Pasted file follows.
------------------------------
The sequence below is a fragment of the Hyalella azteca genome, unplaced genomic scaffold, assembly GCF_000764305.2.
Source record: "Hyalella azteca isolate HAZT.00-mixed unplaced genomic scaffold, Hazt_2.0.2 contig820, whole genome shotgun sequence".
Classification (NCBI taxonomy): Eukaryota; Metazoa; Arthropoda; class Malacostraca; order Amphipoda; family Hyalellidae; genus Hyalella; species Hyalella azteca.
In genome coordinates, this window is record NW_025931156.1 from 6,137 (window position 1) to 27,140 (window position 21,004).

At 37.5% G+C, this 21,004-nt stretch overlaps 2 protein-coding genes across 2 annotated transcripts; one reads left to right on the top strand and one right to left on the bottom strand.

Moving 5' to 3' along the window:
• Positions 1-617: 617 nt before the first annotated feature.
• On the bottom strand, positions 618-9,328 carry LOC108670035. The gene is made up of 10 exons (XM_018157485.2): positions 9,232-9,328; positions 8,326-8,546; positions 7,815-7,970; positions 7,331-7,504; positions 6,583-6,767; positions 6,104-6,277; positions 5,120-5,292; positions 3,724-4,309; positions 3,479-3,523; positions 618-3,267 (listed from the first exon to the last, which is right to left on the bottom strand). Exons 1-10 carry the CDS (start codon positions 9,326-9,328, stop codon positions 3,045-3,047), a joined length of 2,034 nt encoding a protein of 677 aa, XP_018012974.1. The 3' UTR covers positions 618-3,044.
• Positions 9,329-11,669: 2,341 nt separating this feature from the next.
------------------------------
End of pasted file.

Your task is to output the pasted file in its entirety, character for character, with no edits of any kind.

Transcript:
The sequence below is a fragment of the Hyalella azteca genome, unplaced genomic scaffold, assembly GCF_000764305.2.
Source record: "Hyalella azteca isolate HAZT.00-mixed unplaced genomic scaffold, Hazt_2.0.2 contig820, whole genome shotgun sequence".
Classification (NCBI taxonomy): Eukaryota; Metazoa; Arthropoda; class Malacostraca; order Amphipoda; family Hyalellidae; genus Hyalella; species Hyalella azteca.
In genome coordinates, this window is record NW_025931156.1 from 6,137 (window position 1) to 27,140 (window position 21,004).

At 37.5% G+C, this 21,004-nt stretch overlaps 2 protein-coding genes across 2 annotated transcripts; one reads left to right on the top strand and one right to left on the bottom strand.

Moving 5' to 3' along the window:
• Positions 1-617: 617 nt before the first annotated feature.
• On the bottom strand, positions 618-9,328 carry LOC108670035. The gene is made up of 10 exons (XM_018157485.2): positions 9,232-9,328; positions 8,326-8,546; positions 7,815-7,970; positions 7,331-7,504; positions 6,583-6,767; positions 6,104-6,277; positions 5,120-5,292; positions 3,724-4,309; positions 3,479-3,523; positions 618-3,267 (listed from the first exon to the last, which is right to left on the bottom strand). Exons 1-10 carry the CDS (start codon positions 9,326-9,328, stop codon positions 3,045-3,047), a joined length of 2,034 nt encoding a protein of 677 aa, XP_018012974.1. The 3' UTR covers positions 618-3,044.
• Positions 9,329-11,669: 2,341 nt separating this feature from the next.